During an enforced stay in France, waiting for the importation requirements for the dog I rescued from the Canary Islands, I lived on the French inland waterways, on the River L'Aa. It was free, I had an electricity connection from some helpful French people nearby and the village, Watten, had the basic necessities for life - a couple of supermarkets, a few bars, a hardware shop and some lovely surrounding woodland.
I had to stay six months and winter is harsh on the continent, without the Gulf Stream to warm the climate, but I discovered an important aspect of happiness. Somehow the limitations came with a gift. Those 180 days consisted of scraping a living with my saxophone in a town called St Omer, a ten kilometre cycle ride away. I took portrait photographs of Watten locals and gave most away. The small tourist office gave me an exhibition. My neighbours helped me survive the cold and strong winter weather by providing social contact, we went on our bicycles into the woods to collect sweet chesnuts, drank pastis, belgian beer and wine around a fire on the river bank and shared meals. This rural and hardy period made me happier than I can remember at any other time in my experience. The Voyage of Storm Petrel was complete, all there was left of that was to sail the boat across the English Channel to Britain and edit the book draft into a publishable manuscript.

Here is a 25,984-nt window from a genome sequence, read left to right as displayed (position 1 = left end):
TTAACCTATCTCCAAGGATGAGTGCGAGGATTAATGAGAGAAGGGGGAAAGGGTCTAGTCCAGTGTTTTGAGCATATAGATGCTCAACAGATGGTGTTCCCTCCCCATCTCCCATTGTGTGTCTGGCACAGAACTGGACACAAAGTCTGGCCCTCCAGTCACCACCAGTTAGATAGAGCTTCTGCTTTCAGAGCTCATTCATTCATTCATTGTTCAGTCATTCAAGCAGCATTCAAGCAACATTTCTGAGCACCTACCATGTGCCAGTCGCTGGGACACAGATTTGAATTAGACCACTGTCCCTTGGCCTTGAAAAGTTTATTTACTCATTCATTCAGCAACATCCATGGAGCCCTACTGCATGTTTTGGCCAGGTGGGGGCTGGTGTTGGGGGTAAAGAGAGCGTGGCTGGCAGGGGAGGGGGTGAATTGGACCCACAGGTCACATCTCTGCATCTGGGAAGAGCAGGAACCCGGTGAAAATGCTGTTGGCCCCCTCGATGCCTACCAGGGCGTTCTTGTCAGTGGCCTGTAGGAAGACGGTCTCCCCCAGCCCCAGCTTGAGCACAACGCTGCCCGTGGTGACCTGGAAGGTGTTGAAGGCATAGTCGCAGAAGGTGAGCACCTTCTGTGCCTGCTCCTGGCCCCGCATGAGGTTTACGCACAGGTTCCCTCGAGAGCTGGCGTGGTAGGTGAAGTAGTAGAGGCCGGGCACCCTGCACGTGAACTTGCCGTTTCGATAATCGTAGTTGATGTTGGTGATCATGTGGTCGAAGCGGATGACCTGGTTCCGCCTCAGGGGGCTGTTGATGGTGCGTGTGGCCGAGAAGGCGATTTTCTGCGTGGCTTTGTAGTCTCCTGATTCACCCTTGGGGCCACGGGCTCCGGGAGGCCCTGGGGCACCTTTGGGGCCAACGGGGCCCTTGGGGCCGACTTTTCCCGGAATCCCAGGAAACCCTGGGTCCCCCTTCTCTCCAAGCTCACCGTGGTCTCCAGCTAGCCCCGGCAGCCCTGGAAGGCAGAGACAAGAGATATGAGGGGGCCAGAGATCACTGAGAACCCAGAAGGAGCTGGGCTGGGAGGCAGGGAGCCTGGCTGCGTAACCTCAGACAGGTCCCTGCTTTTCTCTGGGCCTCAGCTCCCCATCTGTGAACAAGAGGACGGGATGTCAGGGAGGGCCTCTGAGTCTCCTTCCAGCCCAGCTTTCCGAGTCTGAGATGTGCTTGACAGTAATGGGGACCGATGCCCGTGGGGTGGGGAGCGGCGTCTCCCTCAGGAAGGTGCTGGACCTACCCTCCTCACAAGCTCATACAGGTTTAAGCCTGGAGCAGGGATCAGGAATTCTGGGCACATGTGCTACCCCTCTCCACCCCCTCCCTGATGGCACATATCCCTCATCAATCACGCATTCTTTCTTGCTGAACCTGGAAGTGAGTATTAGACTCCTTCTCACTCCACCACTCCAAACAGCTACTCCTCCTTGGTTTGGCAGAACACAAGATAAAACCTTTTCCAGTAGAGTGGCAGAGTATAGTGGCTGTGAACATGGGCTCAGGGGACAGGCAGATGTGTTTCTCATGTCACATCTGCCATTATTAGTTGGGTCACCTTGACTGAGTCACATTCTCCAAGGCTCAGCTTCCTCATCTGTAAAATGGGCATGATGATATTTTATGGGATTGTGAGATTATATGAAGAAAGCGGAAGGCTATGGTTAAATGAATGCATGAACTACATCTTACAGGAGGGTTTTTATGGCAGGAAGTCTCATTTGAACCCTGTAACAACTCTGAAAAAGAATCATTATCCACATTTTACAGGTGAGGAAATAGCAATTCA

Despite all this I still found myself suffering cabin fever. One day I filmed myself inside the boat and this short and silly video, which I named 'girl in a gale', has nearly 7000 views on YouTube.
'girl in a gale' has become my brand name which I use for music and videos. Of course it is not a real gale, but of course it is a real girl.
Watch 'girl in a gale'. It's a study in cabin fever, it's a boat, a voyage, a life, it's the promise of a return home, it's a snapshot into a happy life, it's the end of a voyage.